When I came to the end of my time as the head of Worcester College, Oxford, and accepted a professorship at Arizona State University, I thought there would be many new opportunities: the chance to devise interesting new courses, ample time for academic research and writing, perpetual sunshine. What I could not predict was the present my wife and I received from our daughter last Christmas: tickets for the opening concert of Taylor Swift’s Eras Tour, which happened to take place in the 80,000-seat football stadium down the road in Glendale.
Unlikely as it may seem for a Shakespeare scholar who has reached the age of the Beatles song When I’m Sixty-Four, I have to confess to being something of a Swiftie. And in spite of my insufficiently spangled attire, I had one of the best nights of my life at her concert. The production values and costume changes surpassed anything in Las Vegas, but were themselves surpassed by the energy, charisma and discipline of Swift herself – she worked her way through 44 songs in three-and-a-quarter hours without a break.
Listening to her lyrics, which most of the rapturous (mainly female) audience seemed to know by heart, I came away with confirmation of a thought I first had 15 years ago: this isn’t just high-class showbiz, Taylor Swift is a real poet.
My initiation came in 2009. Browsing in an English bookshop, my ears pricked up to a country-inflected love song being piped from behind the tills. It began with a young girl standing on a balcony in summer air. “A-ha,” I thought, “I know where this is going.” And, sure enough, I had an addition to my lengthy list of Shakespearean references in popular culture:
You were Romeo, you were throwin’ pebbles
And my daddy said, “Stay away from Juliet.”
I walked out with a CD of Fearless, the breakthrough album of the 18-year-old Taylor Swift, hitherto little known outside country music circles. I gave it to my daughter, Ellie, who was nine, and my discovery made me rather cool in the eyes of her friends, none of whom had heard of Taylor, but all of whom eventually became Swifties.
This track, Love Story, is an almost perfect pop song, with its catchy hook, driving rhythm and ingenious use of banjo and mandolin. It would also become a very handy teaching aid when I got back in front of my students at Warwick University, where I was then professor of Shakespeare.
That balcony, for example. Try to find it in the original text. There is no balcony, only “But soft, what light through yonder window breaks?/It is the east and Juliet is the sun.” The balcony was introduced in the 18th century, most famously in a Drury Lane stage production by David Garrick. This was a good way of showing students how Shakespeare has been changed and adapted down the ages.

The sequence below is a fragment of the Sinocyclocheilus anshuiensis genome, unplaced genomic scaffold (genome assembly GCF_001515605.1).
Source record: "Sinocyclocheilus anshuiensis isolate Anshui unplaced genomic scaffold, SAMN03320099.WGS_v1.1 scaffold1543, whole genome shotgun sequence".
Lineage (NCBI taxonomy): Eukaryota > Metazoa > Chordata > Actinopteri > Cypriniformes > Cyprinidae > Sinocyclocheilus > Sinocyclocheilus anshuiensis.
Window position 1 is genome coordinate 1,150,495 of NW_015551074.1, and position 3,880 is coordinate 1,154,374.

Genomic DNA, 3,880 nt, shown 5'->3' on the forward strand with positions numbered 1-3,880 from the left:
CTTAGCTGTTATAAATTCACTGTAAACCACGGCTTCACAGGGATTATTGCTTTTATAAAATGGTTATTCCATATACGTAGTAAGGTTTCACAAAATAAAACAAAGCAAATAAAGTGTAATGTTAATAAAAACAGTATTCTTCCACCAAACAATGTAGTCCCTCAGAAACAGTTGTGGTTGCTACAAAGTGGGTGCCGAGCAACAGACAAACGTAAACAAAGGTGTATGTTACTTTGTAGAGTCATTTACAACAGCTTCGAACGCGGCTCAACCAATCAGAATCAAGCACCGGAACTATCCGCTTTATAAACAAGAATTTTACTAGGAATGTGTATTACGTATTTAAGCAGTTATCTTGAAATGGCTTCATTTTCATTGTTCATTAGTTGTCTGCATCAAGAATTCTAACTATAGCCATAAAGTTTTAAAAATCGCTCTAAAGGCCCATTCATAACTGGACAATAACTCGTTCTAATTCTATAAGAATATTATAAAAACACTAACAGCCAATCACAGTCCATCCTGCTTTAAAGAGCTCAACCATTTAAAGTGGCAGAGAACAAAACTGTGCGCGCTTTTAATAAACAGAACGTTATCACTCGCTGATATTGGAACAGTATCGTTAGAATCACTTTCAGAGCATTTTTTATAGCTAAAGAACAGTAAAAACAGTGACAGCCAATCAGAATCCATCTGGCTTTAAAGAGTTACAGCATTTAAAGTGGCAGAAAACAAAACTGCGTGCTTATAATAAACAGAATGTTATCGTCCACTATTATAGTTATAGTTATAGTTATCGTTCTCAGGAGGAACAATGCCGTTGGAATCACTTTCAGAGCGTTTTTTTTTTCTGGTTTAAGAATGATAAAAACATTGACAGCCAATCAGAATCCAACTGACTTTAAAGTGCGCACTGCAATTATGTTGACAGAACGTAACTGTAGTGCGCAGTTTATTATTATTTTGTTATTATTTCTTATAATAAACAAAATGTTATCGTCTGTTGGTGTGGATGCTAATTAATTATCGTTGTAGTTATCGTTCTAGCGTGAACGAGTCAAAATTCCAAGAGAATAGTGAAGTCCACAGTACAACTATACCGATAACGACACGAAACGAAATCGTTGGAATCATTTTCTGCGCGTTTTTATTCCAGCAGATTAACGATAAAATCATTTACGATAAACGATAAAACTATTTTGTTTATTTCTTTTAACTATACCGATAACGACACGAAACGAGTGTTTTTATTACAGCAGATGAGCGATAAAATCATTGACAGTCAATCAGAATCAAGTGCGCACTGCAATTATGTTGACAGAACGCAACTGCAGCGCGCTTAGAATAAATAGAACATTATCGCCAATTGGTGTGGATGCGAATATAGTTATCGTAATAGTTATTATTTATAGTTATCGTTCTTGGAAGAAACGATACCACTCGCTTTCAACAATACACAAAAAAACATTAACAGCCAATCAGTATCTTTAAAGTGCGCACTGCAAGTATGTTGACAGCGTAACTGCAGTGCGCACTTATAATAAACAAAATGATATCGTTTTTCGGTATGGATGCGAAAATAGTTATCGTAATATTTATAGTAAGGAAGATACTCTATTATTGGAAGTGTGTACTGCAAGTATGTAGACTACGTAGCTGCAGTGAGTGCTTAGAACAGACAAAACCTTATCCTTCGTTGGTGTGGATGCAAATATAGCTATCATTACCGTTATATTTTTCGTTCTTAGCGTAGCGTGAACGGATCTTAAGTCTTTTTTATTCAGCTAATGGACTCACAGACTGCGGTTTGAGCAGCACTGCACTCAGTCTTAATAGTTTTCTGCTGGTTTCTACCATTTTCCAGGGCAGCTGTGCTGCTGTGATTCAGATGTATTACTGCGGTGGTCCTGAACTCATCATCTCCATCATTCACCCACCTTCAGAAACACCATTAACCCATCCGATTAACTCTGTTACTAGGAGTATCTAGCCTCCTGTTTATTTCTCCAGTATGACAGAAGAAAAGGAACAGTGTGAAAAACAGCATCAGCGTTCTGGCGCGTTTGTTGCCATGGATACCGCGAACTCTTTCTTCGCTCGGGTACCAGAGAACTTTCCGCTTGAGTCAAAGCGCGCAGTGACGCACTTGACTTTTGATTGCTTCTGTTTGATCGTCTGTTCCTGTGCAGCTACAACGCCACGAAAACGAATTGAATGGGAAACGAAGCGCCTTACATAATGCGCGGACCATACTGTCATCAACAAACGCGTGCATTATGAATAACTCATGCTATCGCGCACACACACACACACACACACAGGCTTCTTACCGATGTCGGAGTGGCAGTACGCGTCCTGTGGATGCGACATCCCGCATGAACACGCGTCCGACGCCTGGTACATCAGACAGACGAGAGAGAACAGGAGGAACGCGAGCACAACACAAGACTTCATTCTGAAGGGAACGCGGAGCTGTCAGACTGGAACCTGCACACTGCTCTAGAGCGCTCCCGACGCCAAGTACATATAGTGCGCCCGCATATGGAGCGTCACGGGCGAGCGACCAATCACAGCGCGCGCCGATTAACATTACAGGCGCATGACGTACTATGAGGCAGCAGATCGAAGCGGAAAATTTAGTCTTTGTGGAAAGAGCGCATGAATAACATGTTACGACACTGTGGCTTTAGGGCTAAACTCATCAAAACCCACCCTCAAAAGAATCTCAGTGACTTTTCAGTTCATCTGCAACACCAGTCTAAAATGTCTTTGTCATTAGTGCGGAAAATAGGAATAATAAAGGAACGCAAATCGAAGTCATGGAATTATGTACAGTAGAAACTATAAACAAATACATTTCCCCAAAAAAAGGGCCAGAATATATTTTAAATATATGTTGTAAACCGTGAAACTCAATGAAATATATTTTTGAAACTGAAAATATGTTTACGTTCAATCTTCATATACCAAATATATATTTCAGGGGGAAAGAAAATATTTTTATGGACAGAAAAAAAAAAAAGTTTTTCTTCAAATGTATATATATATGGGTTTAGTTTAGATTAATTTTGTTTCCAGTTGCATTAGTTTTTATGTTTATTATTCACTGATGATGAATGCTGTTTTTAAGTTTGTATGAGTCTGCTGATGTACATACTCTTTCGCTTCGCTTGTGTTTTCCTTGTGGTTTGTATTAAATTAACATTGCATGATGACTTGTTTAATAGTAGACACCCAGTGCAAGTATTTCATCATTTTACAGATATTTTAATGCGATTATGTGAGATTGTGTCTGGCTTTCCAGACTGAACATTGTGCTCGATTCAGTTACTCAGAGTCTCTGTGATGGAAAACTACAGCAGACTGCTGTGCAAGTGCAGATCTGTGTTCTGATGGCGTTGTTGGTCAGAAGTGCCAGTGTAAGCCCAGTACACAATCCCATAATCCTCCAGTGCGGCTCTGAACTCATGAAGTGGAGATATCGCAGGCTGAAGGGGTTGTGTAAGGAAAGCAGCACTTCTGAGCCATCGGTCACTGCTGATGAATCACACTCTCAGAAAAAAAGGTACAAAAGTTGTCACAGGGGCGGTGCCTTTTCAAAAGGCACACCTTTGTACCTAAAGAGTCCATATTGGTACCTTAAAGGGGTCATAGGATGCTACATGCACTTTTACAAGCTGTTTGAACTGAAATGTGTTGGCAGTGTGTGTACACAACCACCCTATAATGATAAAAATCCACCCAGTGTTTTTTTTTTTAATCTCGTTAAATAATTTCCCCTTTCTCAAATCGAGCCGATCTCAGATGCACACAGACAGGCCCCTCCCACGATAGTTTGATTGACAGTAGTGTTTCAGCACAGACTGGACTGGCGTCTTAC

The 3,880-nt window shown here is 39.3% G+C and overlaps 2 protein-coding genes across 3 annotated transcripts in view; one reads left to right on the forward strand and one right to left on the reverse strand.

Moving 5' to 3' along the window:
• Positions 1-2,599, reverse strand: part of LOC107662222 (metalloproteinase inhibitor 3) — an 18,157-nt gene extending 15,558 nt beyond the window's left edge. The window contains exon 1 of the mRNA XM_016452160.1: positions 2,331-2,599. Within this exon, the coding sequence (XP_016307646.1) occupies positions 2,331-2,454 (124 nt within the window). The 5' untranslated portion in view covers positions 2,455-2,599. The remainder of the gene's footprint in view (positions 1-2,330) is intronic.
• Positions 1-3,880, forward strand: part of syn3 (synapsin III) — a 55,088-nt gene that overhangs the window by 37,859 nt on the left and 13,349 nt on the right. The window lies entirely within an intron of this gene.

In Romeo and Juliet, Shakespeare more or less invented the idea of the teenager in love (it was an old story, but no previous version made so much of Juliet’s youth). So the play was the ideal reference point for Swift, a young artist whose trademark theme was heartbreak – usually her own. Most of the songs on Fearless have the geeky girl being dumped for a hotter chick, as in the witty You Belong with Me:
She wears short skirts, I wear T-shirts
She’s cheer captain and I’m on the bleachers.
In Shakespeare, death rather than a scantily clad cheerleader is the adversary that takes Juliet from her Romeo. Teenage suicide would have been too cruel a twist for the song, so Swift reworked the ending: her Romeo tells Juliet that he has spoken to her dad and she can “go pick out a white dress”.
In Shakespeare, death rather than a scantily clad cheerleader is the adversary that takes Juliet from her Romeo.
This revision is in the tradition of rewriting Shakespeare to make his darker moments more palatable, a custom that goes back to the late 17th century, when the Irish dramatist Nahum Tate produced a King Lear in which Cordelia is happily married off to Lear’s godson Edgar instead of being hanged at the behest of her evil sisters.
Swift is also not the most recent artist to soften the tragedy of Shakespeare’s star-crossed lovers. In 2021, the American Stage Theatre Company presented Romeo and Juliet in America (The One with the Happy Ending). And if, last summer, you happened to be in Santa Monica, California, you could have seen a play called Romeo and Juliet: Choose Your Own Ending. As Swift herself puts it in Exile: I think I’ve seen this film before/And I didn’t like the ending.
In 2016, as part of the BBC’s programming to mark the 400th anniversary of Shakespeare’s death, I was asked to devote my Private Passions – the Radio 3 equivalent of Desert Island Discs – to music inspired by the Bard. To illustrate the pervasiveness of his influence, I asked to include Swift’s Love Story alongside more highbrow fare such as Wagner’s opera based on Measure for Measure and Richard Strauss’s setting of Ophelia’s mad songs. The presenter, Michael Berkeley, gave his musical imprimatur: “We probably can’t top this,” he said, wryly, as we treated Radio 3 to Swift’s perfect pop song.
Middle-period rocking, rapping Taylor, I confess, did not really do it for me. But during the pandemic, Ellie, whose passion for Swift has never faded, alerted me to the bonus track released on the deluxe version of the Folklore album, which was garnering rave reviews.
“It’s about the Romantic poets and the Lake District, Dad,” she said, knowing that my other area of expertise is 19th-century poetry, and Wordsworth in particular. Intrigued, I took a listen. The Lakes is a beautifully composed song. It begins:
Is it romantic how all my elegies eulogise me?
I’m not cut out for all these cynical clones
These hunters with cell phones
Take me to the Lakes where all the poets went to die I don’t belong, and my beloved, neither do you.